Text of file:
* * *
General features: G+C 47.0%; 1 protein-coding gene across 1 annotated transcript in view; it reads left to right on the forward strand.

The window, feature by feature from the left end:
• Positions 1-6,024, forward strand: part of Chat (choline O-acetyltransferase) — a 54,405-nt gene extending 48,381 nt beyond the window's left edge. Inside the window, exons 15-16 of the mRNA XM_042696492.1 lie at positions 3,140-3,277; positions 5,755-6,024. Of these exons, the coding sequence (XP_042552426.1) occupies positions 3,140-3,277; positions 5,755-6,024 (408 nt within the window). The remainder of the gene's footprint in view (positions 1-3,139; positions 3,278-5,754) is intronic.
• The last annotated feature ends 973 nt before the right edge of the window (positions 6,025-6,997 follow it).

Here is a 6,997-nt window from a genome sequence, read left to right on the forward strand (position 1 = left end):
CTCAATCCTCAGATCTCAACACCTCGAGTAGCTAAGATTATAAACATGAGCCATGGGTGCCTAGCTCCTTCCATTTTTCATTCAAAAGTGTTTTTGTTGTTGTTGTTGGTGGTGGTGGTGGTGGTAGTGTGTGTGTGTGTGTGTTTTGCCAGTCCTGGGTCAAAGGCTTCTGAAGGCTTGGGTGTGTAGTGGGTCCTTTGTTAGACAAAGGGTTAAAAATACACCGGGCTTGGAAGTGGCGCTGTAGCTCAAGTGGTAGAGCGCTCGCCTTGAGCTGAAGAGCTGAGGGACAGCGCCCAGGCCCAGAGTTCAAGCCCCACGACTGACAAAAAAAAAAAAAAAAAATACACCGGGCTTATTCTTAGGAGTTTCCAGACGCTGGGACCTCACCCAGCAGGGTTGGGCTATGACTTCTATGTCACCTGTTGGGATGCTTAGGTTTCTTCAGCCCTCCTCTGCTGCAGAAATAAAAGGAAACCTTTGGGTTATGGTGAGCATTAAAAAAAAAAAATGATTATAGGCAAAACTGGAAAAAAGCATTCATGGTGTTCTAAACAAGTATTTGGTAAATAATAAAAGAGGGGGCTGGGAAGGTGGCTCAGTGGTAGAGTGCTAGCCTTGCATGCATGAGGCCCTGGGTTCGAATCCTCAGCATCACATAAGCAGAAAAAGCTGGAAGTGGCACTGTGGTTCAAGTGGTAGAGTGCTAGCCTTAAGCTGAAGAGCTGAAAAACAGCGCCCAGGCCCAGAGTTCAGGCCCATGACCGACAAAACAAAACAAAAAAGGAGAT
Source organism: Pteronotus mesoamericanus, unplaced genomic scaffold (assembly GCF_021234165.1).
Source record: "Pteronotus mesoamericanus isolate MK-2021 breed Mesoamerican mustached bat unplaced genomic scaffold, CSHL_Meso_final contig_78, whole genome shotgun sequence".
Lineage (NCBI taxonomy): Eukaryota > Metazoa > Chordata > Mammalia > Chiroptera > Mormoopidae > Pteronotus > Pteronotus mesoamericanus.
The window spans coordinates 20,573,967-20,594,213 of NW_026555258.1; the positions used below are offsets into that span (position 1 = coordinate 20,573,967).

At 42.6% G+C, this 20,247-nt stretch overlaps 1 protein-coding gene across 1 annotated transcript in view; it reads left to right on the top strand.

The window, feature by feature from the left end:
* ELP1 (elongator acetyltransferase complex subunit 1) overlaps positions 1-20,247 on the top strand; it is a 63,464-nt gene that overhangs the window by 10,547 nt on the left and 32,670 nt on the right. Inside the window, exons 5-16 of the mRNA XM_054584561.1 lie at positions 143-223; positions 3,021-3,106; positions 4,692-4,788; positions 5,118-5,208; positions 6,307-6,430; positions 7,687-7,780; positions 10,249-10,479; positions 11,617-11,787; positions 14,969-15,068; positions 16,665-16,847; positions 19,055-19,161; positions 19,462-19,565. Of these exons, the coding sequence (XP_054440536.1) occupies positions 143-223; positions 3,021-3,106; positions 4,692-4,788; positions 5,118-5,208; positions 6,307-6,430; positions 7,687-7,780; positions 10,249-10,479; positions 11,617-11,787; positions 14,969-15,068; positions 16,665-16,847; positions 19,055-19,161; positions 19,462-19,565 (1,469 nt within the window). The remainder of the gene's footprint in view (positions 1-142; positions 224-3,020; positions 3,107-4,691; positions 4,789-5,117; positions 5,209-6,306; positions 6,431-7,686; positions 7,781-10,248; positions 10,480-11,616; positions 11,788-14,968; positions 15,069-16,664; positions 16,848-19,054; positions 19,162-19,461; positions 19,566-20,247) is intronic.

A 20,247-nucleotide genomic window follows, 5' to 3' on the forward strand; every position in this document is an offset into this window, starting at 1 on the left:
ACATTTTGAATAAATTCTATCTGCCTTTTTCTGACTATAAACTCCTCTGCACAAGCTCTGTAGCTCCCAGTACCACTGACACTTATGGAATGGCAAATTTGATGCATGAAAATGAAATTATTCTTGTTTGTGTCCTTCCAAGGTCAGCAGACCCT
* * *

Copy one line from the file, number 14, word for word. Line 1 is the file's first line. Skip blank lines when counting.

A 20,247-nucleotide genomic window follows, 5' to 3' on the forward strand; every position in this document is an offset into this window, starting at 1 on the left: